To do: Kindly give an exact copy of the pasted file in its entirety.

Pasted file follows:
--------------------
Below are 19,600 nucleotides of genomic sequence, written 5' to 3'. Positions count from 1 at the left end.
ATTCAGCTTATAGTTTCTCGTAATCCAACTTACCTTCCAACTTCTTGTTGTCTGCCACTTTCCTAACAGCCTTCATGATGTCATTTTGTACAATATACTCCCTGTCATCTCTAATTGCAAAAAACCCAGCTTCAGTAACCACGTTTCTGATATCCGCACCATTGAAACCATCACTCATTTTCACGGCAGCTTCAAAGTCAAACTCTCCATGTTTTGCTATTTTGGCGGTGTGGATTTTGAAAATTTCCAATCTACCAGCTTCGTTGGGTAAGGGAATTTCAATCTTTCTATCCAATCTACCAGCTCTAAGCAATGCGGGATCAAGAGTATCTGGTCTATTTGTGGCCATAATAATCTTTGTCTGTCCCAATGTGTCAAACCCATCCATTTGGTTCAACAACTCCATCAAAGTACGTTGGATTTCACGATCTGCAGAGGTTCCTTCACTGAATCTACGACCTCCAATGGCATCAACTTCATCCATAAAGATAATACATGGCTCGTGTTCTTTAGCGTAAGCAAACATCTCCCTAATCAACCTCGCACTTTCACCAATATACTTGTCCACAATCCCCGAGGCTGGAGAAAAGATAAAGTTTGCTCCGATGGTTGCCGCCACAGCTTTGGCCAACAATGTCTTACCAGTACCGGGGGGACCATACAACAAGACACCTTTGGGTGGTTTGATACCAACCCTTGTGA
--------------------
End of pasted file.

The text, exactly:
Below are 19,600 nucleotides of genomic sequence, written 5' to 3'. Positions count from 1 at the left end.
ATTCAGCTTATAGTTTCTCGTAATCCAACTTACCTTCCAACTTCTTGTTGTCTGCCACTTTCCTAACAGCCTTCATGATGTCATTTTGTACAATATACTCCCTGTCATCTCTAATTGCAAAAAACCCAGCTTCAGTAACCACGTTTCTGATATCCGCACCATTGAAACCATCACTCATTTTCACGGCAGCTTCAAAGTCAAACTCTCCATGTTTTGCTATTTTGGCGGTGTGGATTTTGAAAATTTCCAATCTACCAGCTTCGTTGGGTAAGGGAATTTCAATCTTTCTATCCAATCTACCAGCTCTAAGCAATGCGGGATCAAGAGTATCTGGTCTATTTGTGGCCATAATAATCTTTGTCTGTCCCAATGTGTCAAACCCATCCATTTGGTTCAACAACTCCATCAAAGTACGTTGGATTTCACGATCTGCAGAGGTTCCTTCACTGAATCTACGACCTCCAATGGCATCAACTTCATCCATAAAGATAATACATGGCTCGTGTTCTTTAGCGTAAGCAAACATCTCCCTAATCAACCTCGCACTTTCACCAATATACTTGTCCACAATCCCCGAGGCTGGAGAAAAGATAAAGTTTGCTCCGATGGTTGCCGCCACAGCTTTGGCCAACAATGTCTTACCAGTACCGGGGGGACCATACAACAAGACACCTTTGGGTGGTTTGATACCAACCCTTGTGA